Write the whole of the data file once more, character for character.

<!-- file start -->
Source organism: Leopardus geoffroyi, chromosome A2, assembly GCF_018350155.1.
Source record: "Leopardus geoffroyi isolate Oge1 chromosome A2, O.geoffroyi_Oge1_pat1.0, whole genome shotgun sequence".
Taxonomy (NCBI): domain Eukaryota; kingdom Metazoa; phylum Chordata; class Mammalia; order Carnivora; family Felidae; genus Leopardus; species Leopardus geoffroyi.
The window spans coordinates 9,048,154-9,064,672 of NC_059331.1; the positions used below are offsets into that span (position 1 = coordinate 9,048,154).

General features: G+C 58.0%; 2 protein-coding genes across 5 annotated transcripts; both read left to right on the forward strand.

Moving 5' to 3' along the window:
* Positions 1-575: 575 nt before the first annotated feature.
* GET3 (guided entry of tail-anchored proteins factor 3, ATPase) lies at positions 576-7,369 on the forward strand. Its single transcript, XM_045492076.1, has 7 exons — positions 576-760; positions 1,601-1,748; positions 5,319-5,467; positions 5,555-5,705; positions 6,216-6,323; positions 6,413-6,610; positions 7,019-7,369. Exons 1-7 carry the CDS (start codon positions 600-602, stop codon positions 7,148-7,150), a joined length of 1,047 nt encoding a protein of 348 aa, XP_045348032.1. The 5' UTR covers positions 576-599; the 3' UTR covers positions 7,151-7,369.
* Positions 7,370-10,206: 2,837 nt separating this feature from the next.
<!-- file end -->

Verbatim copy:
Source organism: Leopardus geoffroyi, chromosome A2, assembly GCF_018350155.1.
Source record: "Leopardus geoffroyi isolate Oge1 chromosome A2, O.geoffroyi_Oge1_pat1.0, whole genome shotgun sequence".
Taxonomy (NCBI): domain Eukaryota; kingdom Metazoa; phylum Chordata; class Mammalia; order Carnivora; family Felidae; genus Leopardus; species Leopardus geoffroyi.
The window spans coordinates 9,048,154-9,064,672 of NC_059331.1; the positions used below are offsets into that span (position 1 = coordinate 9,048,154).

General features: G+C 58.0%; 2 protein-coding genes across 5 annotated transcripts; both read left to right on the forward strand.

Moving 5' to 3' along the window:
* Positions 1-575: 575 nt before the first annotated feature.
* GET3 (guided entry of tail-anchored proteins factor 3, ATPase) lies at positions 576-7,369 on the forward strand. Its single transcript, XM_045492076.1, has 7 exons — positions 576-760; positions 1,601-1,748; positions 5,319-5,467; positions 5,555-5,705; positions 6,216-6,323; positions 6,413-6,610; positions 7,019-7,369. Exons 1-7 carry the CDS (start codon positions 600-602, stop codon positions 7,148-7,150), a joined length of 1,047 nt encoding a protein of 348 aa, XP_045348032.1. The 5' UTR covers positions 576-599; the 3' UTR covers positions 7,151-7,369.
* Positions 7,370-10,206: 2,837 nt separating this feature from the next.